A seemingly never-ending line of activity crosses the wall of the Gum Selassa dam to the village of Adi Gudem. It is Saturday and women, men and children are ferrying goods, mainly in the form of livestock, to market. Those that have made the longer journey from the east, climbing up from much drier rift valley of the Afar region, are easily spotted with camels in tow.
Adi Gudem is situated 40km south of Mekele in the Tigray region of the northern Ethiopian highlands at an elevation of 2,100m. The Gum Selassa dam is a micro dam built in the mid-nineties with a 12m high earthen dam wall and a reservoir of around 45 hectares when full. Built to provide water for agriculture, two main channels serve approximately 300 irrigators downstream.
Micro dams such as Gum Selassa are being built in Ethiopia to reduce the variability of water availability for agriculture, but are facing severely reduced life expectancy due to sediment filling up the dams, leaving less and less water storage capacity every year. Vast agricultural land use has long replaced native vegetation in the region, which combined with short duration but high intensity rainfall, contributes to the sedimentation problem.
At the Gum Selassa dam, there is no respite for the camels as they pass by. The reservoir is dry, containing only accumulated sediment which supports a burst of green vegetation, contrasting with the rich brown of the freshly-tilled fields in the surrounds. A number of crops are grown in these fields but the largest by far is teff, a native grain and the staple food of Ethiopia. The grain is ground and fermented then cooked as flat, spongy ‘pancakes’ called injera. Slightly sour in taste but nutritionally high in value and packed with iron, injera forms the base of every Ethiopian meal.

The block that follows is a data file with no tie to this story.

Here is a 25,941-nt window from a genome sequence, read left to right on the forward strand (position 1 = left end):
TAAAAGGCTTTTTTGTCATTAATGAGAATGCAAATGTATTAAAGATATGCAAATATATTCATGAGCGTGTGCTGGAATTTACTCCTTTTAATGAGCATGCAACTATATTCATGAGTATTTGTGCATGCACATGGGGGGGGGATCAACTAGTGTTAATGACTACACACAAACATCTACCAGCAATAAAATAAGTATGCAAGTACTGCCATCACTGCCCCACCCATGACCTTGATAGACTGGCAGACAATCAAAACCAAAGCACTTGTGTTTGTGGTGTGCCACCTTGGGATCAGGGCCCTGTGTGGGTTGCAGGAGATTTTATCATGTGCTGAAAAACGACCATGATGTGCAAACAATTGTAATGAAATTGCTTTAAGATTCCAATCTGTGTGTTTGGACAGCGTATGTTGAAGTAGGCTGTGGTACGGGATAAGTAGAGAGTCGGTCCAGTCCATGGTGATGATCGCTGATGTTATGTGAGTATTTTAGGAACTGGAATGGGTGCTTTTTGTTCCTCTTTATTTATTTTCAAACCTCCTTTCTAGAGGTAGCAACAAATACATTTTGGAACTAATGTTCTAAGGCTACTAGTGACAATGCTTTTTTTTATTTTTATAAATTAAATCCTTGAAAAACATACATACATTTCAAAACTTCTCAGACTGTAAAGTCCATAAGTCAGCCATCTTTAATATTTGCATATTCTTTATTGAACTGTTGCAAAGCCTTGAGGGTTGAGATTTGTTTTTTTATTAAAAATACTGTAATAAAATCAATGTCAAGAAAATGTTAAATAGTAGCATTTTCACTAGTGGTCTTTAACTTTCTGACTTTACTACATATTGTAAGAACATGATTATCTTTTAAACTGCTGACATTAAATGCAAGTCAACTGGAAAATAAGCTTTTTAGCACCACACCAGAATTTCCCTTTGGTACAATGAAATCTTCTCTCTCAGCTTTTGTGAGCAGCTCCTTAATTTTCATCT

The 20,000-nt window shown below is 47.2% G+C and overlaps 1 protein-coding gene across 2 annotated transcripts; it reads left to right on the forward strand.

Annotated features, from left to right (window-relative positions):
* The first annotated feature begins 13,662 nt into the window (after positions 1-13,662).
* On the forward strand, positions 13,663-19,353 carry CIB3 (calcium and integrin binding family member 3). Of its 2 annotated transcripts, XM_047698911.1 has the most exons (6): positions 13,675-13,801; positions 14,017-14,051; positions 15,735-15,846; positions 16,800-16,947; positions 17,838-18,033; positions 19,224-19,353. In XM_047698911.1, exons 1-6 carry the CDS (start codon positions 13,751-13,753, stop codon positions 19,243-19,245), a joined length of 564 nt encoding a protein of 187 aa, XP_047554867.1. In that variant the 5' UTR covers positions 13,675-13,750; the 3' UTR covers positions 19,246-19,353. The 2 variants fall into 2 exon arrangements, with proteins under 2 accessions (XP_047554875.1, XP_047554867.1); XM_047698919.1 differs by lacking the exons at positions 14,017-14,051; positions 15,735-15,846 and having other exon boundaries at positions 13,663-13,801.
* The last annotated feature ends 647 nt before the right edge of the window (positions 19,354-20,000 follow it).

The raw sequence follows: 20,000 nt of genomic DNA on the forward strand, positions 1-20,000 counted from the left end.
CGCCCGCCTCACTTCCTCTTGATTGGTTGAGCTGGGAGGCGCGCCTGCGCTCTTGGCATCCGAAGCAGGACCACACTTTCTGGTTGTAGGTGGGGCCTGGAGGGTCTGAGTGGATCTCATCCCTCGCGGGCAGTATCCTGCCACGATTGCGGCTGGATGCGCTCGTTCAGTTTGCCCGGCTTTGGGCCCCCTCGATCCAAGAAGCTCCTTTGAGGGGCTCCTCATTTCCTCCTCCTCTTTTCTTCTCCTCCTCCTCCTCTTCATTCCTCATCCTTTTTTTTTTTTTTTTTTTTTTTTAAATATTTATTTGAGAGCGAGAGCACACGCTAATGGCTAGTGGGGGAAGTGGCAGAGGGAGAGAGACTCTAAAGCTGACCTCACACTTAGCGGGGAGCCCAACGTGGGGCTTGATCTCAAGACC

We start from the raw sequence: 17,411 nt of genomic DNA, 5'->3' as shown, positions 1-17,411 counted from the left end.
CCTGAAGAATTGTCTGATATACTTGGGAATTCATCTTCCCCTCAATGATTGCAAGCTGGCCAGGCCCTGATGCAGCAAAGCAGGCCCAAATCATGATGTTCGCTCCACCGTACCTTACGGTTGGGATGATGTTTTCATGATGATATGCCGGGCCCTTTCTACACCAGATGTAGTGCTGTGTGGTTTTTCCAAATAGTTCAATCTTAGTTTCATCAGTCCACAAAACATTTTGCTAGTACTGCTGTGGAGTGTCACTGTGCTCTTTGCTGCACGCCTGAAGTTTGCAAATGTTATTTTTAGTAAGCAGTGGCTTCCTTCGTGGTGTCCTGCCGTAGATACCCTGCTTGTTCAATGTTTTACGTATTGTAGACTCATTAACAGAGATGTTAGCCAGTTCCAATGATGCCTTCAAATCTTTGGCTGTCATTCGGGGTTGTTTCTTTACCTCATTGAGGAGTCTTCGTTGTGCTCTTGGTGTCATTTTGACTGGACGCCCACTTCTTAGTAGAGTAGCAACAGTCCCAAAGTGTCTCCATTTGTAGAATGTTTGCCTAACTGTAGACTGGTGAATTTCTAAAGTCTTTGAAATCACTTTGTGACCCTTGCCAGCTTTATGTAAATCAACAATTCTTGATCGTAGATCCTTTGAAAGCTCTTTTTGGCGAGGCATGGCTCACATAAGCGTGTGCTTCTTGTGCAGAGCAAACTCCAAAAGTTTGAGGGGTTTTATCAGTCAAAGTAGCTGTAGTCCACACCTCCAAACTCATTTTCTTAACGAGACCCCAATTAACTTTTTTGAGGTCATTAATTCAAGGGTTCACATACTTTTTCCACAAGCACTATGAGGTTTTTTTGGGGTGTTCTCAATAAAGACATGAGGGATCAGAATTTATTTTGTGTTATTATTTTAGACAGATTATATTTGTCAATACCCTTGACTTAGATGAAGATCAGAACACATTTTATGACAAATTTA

The tilled fields mark the beginning of the wet season with farmers anticipating the first of the rains that come over a short two-month burst. The skies then remain largely dry until the same cycle is, assumedly, repeated the following year. The vast majority of farmers practice subsistence farming. Their small land plots produce enough for feeding themselves but not much, if any, surplus to be sold or stored for years of low yields or crop failure.
Inclusion of cash crops in between the teff fields is being trialled in other parts of Ethiopia through the Learning Watershed project, an initiative of the Water and Land Resources Centre (WLRC), an Addis Ababa University associated institution set up to improve water and land management across Ethiopia. Oxford researchers joined REACH partners UNICEF and WLRC to visit the Aba Gerima Learning Watershed which empties into Lake Tana and is located approximately 500km southwest of Adi Gudem.
Since 2013 the Aba Gerima community has been part of a trial to broaden agricultural diversity, slow down water passage, reduce associated sediment transport through the catchment, and increase subsurface-soil water retention. The ultimate goal of the project is to increase food security, improve livelihoods and reduce sediment runoff to Lake Tana. The initial results are promising: use of in-stream monitoring has shown that water flow has become more stable and land productivity has increased through harvesting crops for both consumption and sale. The next step is the setup of an apiary to bring in another revenue stream and ensure maximum pollination of the increasingly varied crops.
These sites offer an opportunity for the REACH programme to investigate the role of agriculture, land use and management in improving water security for the poor, through a deeper understanding of the impact of sustainable land management on sedimentation, drinking water access and climate change resilience.
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